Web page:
Machine learning credit models help lenders solve an ever-elusive problem: how do you increase the size of your underwriting business without adding risk? The answer: By finding new borrowers overlooked by current credit scoring techniques. They’re out there, especially among populations with a thin credit file or a once-blemished credit history. Just because you have a low FICO score doesn’t mean you’re a bad risk. (The converse is also true: There are plenty of bad borrowers with “good” FICO scores.)
Technology is rewriting the rules of financial services, but the future, as they say, is not evenly distributed. In China, nonbank upstarts AliPay and WeChat have rolled out a torrent of mobile innovations that have put cash and traditional payment methods on the road to obsolescence.
We’re now at peak hand-wringing over artificial intelligence, which is more or less what you’d expect of a technology which in influence and hype has outstripped people’s understanding of how it works. Whose dark and stormy prediction do you buy into? Bill Gates doesn’t think we should panic. Elon Musk thinks we should. So does Henry Kissinger. To get ahead of the issue, Google posted a set of ethical principles it promises to live up to as it pours billions of dollars into its decision-making software systems.
Mobile check deposits, robo-advisors, video tellers. So many innovations profound and mundane have swept through the financial services industry in the last decade. One arena that remains relatively unswept, however, is credit risk modeling. The science of predicting good borrowers from bad still leans heavily on the FICO score, a decades-old logistic regression technique that combines a few dozen variables in clever but fairly simple math from the 1950s.
“The math is not the hard part of machine learning,” says Douglas Merrill, CEO of ZestFinance. “The hard part is getting that advanced math into production.”
Douglas puts his finger on the central problem facing lenders who want to compete using 21st century technology rather than math techniques hashed out in the 1950s. If you’re in need of a good summary of the challenges and profit opportunities of underwriting with AI and machine learning, check out this recent American Banker webinar.
The regulatory landscape for data handling changed substantially on May 25, 2018, when the EU’s General Data Protection Regulation, or GDPR, went into effect. The goal of the GDPR is to protect personal data and promote fair and transparent personal data use practices in a world of increasing data collection. This new regulation broadly affects organizations, government agencies, and companies established within the EU, as well as companies outside the EU that collect, use, or share personal data of EU persons.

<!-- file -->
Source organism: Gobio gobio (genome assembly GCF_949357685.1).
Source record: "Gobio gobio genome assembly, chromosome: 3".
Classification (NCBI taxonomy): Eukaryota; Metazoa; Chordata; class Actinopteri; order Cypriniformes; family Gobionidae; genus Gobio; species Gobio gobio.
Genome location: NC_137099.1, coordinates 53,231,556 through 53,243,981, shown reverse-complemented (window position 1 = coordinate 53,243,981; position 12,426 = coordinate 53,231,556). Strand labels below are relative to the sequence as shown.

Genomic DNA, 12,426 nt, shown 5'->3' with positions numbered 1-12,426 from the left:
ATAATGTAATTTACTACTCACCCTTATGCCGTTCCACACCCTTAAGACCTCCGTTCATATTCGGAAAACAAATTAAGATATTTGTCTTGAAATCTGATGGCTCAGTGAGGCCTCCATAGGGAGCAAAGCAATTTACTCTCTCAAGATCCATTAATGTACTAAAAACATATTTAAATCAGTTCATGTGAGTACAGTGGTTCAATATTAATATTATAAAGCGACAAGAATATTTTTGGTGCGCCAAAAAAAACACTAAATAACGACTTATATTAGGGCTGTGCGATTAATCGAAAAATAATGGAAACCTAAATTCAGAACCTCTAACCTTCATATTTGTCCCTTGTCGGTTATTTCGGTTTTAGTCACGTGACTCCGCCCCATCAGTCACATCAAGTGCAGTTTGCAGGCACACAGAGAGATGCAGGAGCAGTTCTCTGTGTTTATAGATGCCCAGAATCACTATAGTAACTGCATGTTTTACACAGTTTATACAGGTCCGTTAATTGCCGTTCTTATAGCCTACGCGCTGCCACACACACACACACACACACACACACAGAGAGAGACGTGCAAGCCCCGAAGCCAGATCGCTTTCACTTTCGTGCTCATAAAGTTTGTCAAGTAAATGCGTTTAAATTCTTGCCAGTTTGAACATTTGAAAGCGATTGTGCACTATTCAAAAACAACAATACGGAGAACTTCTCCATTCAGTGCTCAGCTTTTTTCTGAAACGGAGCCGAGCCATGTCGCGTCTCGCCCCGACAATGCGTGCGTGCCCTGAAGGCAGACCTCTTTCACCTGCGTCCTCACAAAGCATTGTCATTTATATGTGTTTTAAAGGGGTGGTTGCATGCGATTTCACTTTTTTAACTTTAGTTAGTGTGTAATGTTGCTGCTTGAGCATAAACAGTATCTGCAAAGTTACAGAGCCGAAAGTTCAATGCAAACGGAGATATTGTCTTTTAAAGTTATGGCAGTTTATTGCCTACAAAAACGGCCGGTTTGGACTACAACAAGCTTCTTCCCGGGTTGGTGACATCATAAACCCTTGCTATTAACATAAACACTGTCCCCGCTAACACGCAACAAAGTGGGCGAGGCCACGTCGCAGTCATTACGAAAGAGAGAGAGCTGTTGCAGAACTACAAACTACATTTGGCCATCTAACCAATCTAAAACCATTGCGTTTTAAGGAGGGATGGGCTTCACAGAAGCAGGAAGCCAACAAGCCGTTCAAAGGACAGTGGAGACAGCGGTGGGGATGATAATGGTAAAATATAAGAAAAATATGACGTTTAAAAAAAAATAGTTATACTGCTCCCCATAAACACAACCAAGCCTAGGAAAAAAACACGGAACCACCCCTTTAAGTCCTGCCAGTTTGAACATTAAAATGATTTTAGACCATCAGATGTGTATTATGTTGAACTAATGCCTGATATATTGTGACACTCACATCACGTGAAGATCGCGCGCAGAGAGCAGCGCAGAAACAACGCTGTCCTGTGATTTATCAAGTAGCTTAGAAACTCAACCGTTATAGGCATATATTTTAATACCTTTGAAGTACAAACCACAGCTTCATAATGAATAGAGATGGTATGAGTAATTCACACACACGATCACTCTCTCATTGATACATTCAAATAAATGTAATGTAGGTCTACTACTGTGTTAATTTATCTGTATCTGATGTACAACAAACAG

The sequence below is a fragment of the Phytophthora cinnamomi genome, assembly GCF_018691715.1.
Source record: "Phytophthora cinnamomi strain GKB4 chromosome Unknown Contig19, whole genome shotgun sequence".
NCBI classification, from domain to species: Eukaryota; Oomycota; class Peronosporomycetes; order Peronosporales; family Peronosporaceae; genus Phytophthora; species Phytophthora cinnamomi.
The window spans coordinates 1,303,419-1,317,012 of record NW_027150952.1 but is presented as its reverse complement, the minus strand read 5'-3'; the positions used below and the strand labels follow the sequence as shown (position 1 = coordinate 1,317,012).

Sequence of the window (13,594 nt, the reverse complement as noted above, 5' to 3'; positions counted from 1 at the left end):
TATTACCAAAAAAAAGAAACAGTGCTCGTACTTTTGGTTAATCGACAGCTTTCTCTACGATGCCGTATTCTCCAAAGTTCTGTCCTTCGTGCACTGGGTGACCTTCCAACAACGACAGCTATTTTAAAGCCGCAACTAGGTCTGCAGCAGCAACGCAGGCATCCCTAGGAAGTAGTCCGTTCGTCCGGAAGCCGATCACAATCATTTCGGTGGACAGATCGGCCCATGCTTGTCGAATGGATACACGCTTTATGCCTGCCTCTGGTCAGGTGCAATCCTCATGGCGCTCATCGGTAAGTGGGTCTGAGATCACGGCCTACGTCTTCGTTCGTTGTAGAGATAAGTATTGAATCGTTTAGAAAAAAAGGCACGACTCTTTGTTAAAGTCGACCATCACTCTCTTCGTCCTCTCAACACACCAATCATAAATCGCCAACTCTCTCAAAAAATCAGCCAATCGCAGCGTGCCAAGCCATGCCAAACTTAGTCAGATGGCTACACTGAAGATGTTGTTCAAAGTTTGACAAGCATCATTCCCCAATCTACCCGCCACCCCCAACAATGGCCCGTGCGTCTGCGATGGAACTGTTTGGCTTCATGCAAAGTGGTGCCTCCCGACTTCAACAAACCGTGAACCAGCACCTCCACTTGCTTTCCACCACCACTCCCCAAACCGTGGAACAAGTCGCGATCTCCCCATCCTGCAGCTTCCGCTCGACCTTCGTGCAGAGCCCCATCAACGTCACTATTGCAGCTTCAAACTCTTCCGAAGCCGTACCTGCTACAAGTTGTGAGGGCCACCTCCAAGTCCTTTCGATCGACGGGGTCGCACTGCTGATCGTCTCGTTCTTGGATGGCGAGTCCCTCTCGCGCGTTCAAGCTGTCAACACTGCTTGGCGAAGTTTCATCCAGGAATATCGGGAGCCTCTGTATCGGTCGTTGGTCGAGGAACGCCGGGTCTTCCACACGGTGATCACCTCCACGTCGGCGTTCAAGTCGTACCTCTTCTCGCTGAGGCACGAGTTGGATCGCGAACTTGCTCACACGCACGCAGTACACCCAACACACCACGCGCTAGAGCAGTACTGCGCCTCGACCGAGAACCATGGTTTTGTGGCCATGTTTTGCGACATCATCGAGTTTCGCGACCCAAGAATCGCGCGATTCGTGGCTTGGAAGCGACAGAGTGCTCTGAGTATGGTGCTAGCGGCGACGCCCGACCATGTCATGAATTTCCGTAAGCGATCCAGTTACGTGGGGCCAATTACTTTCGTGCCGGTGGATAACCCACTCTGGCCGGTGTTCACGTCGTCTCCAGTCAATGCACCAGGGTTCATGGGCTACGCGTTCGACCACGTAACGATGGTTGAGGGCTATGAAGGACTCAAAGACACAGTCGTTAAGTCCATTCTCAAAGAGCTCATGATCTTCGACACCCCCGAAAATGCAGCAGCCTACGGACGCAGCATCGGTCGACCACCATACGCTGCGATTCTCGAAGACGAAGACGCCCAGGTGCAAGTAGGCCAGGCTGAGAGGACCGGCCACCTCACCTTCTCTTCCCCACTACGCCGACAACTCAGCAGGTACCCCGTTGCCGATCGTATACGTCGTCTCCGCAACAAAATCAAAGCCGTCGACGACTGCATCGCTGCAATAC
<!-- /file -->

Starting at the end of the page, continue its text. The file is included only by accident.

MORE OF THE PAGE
At ZestFinance, I've worked with many industry leaders who successfully introduced machine learning (ML) into their businesses. Most of them already have an idea of ML’s potential impact but don't know how to navigate the corporate bureaucracy to get to a yes. Fundamentally, all stakeholders in your lending business want the same thing—positive business impact—but how do you get ML into production to start generating that impact? Here are the top three things I’ve learned that might help you influence your organization to adopt ML underwriting.
Compliance departments often get tagged with the (unfair) reputation that all they do is check boxes, but the reality is that compliance professionals play a critical role in delivering innovation. We are responsible for clearing paths for new products and technology to meet regulatory standards so that they can be responsibly introduced to the market. Compliance teams have always stepped up to solve banking’s big innovation challenges, from ATMs to automated models to depositing checks by phone.
Lenders’ traditional Model Risk Management (MRM) process was set up for conventional models based on logistic regression. Model verification, fair lending analysis, and model risk management documentation are already onerous for these traditional models. Machine learning (ML), which can use thousands of variables and multiple modeling methods, is likely to present a significant challenge for your organization’s established manual MRM process. Do the same principles of MRM apply for ML models? Does the MRM process for ML models need to be as time-consuming and laborious as it has been in the past?